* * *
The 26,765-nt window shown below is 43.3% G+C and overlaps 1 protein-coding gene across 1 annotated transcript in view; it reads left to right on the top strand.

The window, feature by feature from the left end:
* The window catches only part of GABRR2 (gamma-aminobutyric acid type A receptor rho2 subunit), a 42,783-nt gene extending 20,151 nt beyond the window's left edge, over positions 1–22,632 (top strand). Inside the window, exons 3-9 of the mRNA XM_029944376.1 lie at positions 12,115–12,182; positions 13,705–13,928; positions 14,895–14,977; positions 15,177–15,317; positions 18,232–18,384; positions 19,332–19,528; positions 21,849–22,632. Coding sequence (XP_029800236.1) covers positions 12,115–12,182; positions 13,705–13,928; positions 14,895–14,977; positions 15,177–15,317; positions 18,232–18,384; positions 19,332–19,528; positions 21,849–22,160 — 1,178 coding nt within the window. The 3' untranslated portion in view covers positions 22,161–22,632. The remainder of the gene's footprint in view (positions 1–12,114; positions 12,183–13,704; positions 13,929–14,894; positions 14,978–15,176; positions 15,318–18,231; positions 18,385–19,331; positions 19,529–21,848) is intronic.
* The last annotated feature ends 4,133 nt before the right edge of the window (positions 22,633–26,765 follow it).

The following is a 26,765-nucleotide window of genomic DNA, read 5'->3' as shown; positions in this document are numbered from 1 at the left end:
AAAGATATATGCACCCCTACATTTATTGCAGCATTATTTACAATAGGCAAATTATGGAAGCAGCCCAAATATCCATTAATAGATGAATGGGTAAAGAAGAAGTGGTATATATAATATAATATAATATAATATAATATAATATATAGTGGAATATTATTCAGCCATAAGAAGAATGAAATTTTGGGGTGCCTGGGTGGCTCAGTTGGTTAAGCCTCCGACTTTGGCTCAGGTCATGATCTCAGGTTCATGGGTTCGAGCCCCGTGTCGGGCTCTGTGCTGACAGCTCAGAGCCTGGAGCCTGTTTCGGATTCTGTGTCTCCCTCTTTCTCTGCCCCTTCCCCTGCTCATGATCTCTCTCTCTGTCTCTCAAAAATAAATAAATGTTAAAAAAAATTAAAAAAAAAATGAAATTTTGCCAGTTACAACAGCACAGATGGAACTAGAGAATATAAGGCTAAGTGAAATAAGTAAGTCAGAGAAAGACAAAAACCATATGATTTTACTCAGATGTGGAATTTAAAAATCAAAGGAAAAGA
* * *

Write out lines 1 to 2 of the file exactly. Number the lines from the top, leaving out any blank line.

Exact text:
The 26,765-nt window shown below is 43.3% G+C and overlaps 1 protein-coding gene across 1 annotated transcript in view; it reads left to right on the top strand.

The window, feature by feature from the left end: